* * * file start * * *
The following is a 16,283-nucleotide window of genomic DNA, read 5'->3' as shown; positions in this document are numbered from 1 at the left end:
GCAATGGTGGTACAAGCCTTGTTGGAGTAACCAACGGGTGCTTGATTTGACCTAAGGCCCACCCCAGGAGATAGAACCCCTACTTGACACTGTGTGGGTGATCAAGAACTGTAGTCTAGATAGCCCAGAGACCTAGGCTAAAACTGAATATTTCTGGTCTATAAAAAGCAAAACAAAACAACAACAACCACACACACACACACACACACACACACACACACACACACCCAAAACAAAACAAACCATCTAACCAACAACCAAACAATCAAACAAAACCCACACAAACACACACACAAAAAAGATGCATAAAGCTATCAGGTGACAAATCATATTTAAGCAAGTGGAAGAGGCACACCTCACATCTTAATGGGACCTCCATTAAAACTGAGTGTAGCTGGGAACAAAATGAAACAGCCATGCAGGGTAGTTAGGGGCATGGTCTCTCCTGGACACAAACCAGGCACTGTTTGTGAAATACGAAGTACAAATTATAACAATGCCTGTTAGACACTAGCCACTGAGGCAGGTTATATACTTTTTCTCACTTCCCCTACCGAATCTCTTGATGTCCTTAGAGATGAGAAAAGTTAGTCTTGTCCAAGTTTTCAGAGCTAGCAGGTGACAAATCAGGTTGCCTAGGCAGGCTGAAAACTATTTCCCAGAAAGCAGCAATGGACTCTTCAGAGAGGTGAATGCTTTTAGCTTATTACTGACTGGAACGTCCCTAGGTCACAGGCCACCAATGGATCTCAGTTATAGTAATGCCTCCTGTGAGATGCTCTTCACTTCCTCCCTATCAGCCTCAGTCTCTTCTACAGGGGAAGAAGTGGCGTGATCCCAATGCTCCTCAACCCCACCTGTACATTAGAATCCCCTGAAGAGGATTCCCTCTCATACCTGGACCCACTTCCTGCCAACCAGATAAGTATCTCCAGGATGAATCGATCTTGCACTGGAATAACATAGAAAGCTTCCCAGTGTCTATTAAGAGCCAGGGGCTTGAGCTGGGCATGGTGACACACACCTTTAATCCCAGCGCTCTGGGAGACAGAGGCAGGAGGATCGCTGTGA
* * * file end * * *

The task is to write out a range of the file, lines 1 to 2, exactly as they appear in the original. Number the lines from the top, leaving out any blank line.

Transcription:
The following is a 16,283-nucleotide window of genomic DNA, read 5'->3' as shown; positions in this document are numbered from 1 at the left end:
GCAATGGTGGTACAAGCCTTGTTGGAGTAACCAACGGGTGCTTGATTTGACCTAAGGCCCACCCCAGGAGATAGAACCCCTACTTGACACTGTGTGGGTGATCAAGAACTGTAGTCTAGATAGCCCAGAGACCTAGGCTAAAACTGAATATTTCTGGTCTATAAAAAGCAAAACAAAACAACAACAACCACACACACACACACACACACACACACACACACACACACCCAAAACAAAACAAACCATCTAACCAACAACCAAACAATCAAACAAAACCCACACAAACACACACACAAAAAAGATGCATAAAGCTATCAGGTGACAAATCATATTTAAGCAAGTGGAAGAGGCACACCTCACATCTTAATGGGACCTCCATTAAAACTGAGTGTAGCTGGGAACAAAATGAAACAGCCATGCAGGGTAGTTAGGGGCATGGTCTCTCCTGGACACAAACCAGGCACTGTTTGTGAAATACGAAGTACAAATTATAACAATGCCTGTTAGACACTAGCCACTGAGGCAGGTTATATACTTTTTCTCACTTCCCCTACCGAATCTCTTGATGTCCTTAGAGATGAGAAAAGTTAGTCTTGTCCAAGTTTTCAGAGCTAGCAGGTGACAAATCAGGTTGCCTAGGCAGGCTGAAAACTATTTCCCAGAAAGCAGCAATGGACTCTTCAGAGAGGTGAATGCTTTTAGCTTATTACTGACTGGAACGTCCCTAGGTCACAGGCCACCAATGGATCTCAGTTATAGTAATGCCTCCTGTGAGATGCTCTTCACTTCCTCCCTATCAGCCTCAGTCTCTTCTACAGGGGAAGAAGTGGCGTGATCCCAATGCTCCTCAACCCCACCTGTACATTAGAATCCCCTGAAGAGGATTCCCTCTCATACCTGGACCCACTTCCTGCCAACCAGATAAGTATCTCCAGGATGAATCGATCTTGCACTGGAATAACATAGAAAGCTTCCCAGTGTCTATTAAGAGCCAGGGGCTTGAGCTGGGCATGGTGACACACACCTTTAATCCCAGCGCTCTGGGAGACAGAGGCAGGAGGATCGCTGTGA